I have two dogs that are beautiful and loving but have this strange need to go for a walk twice a day. I don’t know why they can’t just cross their legs until April.

Since we live in a condominium we don’t have the convenience of just opening the door and letting them run in a fenced yard; thus, we walk. This is an enjoyable activity for all three of us most of the year but during the cold months one of us would like to opt out. That one would be me!

Don’t get me wrong. I love casual walks around the neighborhood and past the two ponds on our property; but, during our Midwest winters it is COLD. I take all precautions to dress warmly and it takes nearly 30 minutes for me to don my gear and get the dogs ready. First I must choose the proper footwear. On frigid and snowy days I begin with my jeans (if 0 degrees or less the jeans are flannel lined) tucked into heavy wool sox. Then I pull on heavy-duty water-proof boots with the fur trim and YakTrax attached to the bottoms. YakTrax are the greatest invention since the microwave. They are small spring coils wrapped around a rubber grid that slips onto the bottom of the shoe and gives traction on ice and snow. Think of snow chains for your feet.

Now I must put coats on the dogs. They sit patiently at my feet as I put on my boots and know that it is now their turn. Each takes its turn as it sits between my feet and allows me to pull on the coat over its head and fasten it under the belly with the hook and loop strip.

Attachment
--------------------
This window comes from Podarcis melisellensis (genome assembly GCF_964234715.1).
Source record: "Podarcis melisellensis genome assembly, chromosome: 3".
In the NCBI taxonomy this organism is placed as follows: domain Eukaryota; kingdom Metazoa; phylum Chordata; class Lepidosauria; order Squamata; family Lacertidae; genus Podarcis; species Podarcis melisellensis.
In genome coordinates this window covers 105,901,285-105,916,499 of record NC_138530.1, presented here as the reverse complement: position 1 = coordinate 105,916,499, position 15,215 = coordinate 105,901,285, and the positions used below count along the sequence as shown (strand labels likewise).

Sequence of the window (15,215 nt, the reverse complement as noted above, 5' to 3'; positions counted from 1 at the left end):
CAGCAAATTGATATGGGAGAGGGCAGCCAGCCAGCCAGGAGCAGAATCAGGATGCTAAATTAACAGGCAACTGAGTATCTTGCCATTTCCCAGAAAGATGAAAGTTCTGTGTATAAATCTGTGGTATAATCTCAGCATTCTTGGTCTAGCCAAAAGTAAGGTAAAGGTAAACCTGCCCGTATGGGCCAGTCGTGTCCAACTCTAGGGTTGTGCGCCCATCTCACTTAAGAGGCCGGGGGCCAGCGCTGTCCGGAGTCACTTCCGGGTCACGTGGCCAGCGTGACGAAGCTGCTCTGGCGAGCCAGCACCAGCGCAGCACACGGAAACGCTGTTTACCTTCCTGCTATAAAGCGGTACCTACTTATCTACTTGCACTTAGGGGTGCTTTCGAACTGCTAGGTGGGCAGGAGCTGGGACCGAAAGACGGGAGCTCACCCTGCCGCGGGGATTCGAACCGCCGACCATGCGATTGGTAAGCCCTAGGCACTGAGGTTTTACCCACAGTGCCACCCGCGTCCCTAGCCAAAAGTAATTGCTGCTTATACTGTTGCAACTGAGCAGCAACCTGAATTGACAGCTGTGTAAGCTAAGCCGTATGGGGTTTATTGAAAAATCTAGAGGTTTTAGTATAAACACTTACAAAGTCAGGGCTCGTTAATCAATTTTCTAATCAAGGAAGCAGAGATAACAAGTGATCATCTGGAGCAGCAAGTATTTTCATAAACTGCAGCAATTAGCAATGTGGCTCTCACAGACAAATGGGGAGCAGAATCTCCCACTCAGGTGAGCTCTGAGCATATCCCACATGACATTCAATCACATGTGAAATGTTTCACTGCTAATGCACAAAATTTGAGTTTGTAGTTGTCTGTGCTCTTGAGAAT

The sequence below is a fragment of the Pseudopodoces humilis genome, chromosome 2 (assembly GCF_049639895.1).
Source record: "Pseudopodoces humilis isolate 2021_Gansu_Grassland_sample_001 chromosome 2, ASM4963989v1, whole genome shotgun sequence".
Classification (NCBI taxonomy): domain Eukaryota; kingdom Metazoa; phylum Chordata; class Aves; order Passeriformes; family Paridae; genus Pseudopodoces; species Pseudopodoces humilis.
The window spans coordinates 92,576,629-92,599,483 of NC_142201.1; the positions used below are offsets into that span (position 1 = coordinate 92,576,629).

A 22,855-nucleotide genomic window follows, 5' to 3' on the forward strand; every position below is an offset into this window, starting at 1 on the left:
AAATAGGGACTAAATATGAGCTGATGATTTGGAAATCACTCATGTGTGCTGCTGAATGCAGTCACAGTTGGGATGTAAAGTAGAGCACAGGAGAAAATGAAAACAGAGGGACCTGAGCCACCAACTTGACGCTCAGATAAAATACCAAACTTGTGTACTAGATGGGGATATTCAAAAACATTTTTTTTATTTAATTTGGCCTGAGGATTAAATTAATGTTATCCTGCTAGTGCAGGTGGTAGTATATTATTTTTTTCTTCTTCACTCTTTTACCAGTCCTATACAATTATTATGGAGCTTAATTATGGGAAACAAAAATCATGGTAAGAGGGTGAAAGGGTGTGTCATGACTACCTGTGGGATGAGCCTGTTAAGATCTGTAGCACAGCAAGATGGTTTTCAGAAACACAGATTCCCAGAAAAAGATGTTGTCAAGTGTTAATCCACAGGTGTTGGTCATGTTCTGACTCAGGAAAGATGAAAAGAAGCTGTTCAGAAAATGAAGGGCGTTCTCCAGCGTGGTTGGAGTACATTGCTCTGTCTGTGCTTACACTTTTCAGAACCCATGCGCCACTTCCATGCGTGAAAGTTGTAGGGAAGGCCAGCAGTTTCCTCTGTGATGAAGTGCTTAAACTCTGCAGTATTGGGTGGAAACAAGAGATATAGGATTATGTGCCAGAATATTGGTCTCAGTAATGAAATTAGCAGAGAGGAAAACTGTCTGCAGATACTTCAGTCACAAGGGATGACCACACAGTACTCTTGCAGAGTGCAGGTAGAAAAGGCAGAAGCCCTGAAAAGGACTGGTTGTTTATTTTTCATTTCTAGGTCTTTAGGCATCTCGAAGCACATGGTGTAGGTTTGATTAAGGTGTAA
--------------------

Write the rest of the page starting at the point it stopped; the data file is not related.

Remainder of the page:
After securing my feet I then pull on the fleece hat with ear flaps and ties under the chin. (Remember when we were kids?) Then I wrap a big scarf around my neck and adjust it so it covers the lower part of my face. Next comes the big coat rated to -15 degrees F with fleece lining and detachable hood. This coat is especially nice because the neck and hood close around my neck and extend past the mouth and just covers the nose. The ski cap and bill of the hood extend downward to my eyebrows leaving a small slit for my eyes. I feel a little like Ironman or a robot but my face is protected from the cold winds we so often get. However, I don’t recommend going into a bank dressed like this.

The three of us then proceed to the garage where they, again, patiently wait to be hooked to the leash and I pull on my quilted ski gloves. The dogs know the routine and are surprisingly tolerant and cooperative during the whole procedure. One last check to make sure I am sufficiently equipped with plastic bags for waste pickup and we are off for our great adventure. An adventure that takes less time than the time spent getting ready.

I won’t win any beauty pageants dressed like this but I’m warm—and that is all that counts on a snowy, windy day.


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